Over the course of 19 albums, Russell has penned scores of wonderfully eloquent and beguiling tunes.
From country ballads to flat-out rockers to Stax-inspired grooves, Russell has repeatedly shifted artistic gears while still maintaining a sound all his own.
His genre-busting collaborations with such disparate talents as soul shouter Barrence Whitfield and guilty man Dave Alvin (of Blasters fame), have resulted in the kind of comfortingly familiar yet highly combustible works that set the bar for what contemporary American roots music should be in 2004.
And, in case youve never stumbled upon one of Russells small-label efforts, you may have heard artists like Johnny Cash, Nanci Griffith, k.d. lang, Iris Dement or Suzy Boggus tackling one of his cuts.
I wouldnt say hes broadly known in the Savannah Folk Music Society, says its president Hank Weisman. But weve got 3 or 4 die-hard fans, and they were amazed we were able to book him.
Another die-hard fan is David Letterman, who has invited the singer to perform on The Late Show on more than one occasion, despite Russells relative anonymity to mainstream viewers.
Daves got a big ranch in Montana, and hes really into the cowboy thing, explains Russell in a slow and gravelly drawl. He really likes Nanci Griffith and he loved Warren Zevon, and I guess Im somewhere in between the two.
The cowboy thing, as he puts it, refers to Toms fondness for writing tunes about the American West a hobby that has resulted in more than a few albums.
Ive been concerned that there seems to be very little contemporary Western music being written, he says.
A lot of it has just been recycled Tex Ritter and Marty Robbins stuff. Thats why Im trying to bring my own feel to the genre. Thats the only way it can evolve.
During a break between tours, Russell who plays nearly 200 dates a year with his longtime foil, ace guitarist Andrew Hardin spoke to me by phone.
Connect: Been to Savannah before?
Tom Russell: No, and Ive really been meaning to get down there. Were kind of missing out because were literally flying in that morning and flying out that evening. Its tight, but well be back.
Connect: You stay on the road a lot.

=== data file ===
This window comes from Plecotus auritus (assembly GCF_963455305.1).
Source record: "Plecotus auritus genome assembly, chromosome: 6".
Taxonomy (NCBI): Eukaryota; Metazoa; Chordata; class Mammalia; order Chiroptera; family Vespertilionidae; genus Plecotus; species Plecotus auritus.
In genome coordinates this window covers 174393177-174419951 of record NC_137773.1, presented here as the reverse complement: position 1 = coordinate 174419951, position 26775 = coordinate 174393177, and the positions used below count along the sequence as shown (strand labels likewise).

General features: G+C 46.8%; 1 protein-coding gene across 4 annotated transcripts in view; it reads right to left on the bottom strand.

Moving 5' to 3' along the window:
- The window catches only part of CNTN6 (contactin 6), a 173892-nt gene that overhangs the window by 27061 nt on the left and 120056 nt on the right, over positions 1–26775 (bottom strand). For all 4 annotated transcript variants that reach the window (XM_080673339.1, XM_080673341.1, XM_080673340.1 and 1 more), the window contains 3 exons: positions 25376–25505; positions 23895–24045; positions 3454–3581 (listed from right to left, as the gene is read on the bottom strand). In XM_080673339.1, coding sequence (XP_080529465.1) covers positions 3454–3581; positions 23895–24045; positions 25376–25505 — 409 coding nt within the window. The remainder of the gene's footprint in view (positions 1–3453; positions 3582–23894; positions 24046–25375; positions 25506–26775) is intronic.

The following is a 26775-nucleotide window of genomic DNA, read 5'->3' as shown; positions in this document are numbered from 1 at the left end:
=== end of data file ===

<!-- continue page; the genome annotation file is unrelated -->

Tom Russell: Well, the crowds keep getting bigger with each record, all over the world, so Im in a good position to be able to write and record only what I want. Being on an aggressive indie label like Hightone, I can explore in any direction.
Connect: Its great they give you that much leeway.
Tom Russell: Well, I got signed back when Dave Alvin and I did that acoustic Merle Haggard tribute called Tulare Dust, which pretty much created the whole Americana radio format, and was their longest #1 Record. Unfortunately, it also spawned the dastardly tribute album phenomenon. Theyre small enough to give me a lot of attention, and weve grown together.
Connect: Whats next for you?
Tom Russell: I have one coming out in February which is a look at the West Coast music, art and poetry scene I grew up in during the 60s. Its partially about Charles Bukowski, who I had a long correspondence with. Theres a book called Tough Company coming out, and theres a guy working on a DVD on me, too. Its sort of a triple whammy.
Connect: I dug your remake of Lily, Rosemary, and The Jack of Hearts on your last CD. Thats a tough one to cover.
Tom Russell: It was hard. Its like a vaudevillian, Shakespearean, cowboy song. Not many people can figure it out... I cant.
Connect: Even Dylan may not have.
Tom Russell: (laughs) Thats what Ian Tyson said. (laughs) I dont like being a curmudgeon, but the window for me as far as being moved by songs was from 63 to 69. The fact that Dylan made Bringing It All Back Home, Highway 61 and Blonde on Blonde in about a year and a half is unreal. Its totally baffling from a songwriting standpoint. People ask me what I listen to today. Well, theres just not a lot of writers that really move me like that.
Connect: Do you use a setlist?
Tom Russell: He certainly doesnt know what Im gonna play. I have an idea of a setlist, but I divert from it.
Connect: You must play well together.
Tom Russell: Hes a top of the line player, and after 21 years on and off, he can follow whatever I do. We travel all over the world, and even though were not famous, were getting by pretty well, and we can do what we want to do.
Tom Russell and Andrew Hardin play The Roundhouse at 1 pm and 4:20 pm, Sunday, October 10th.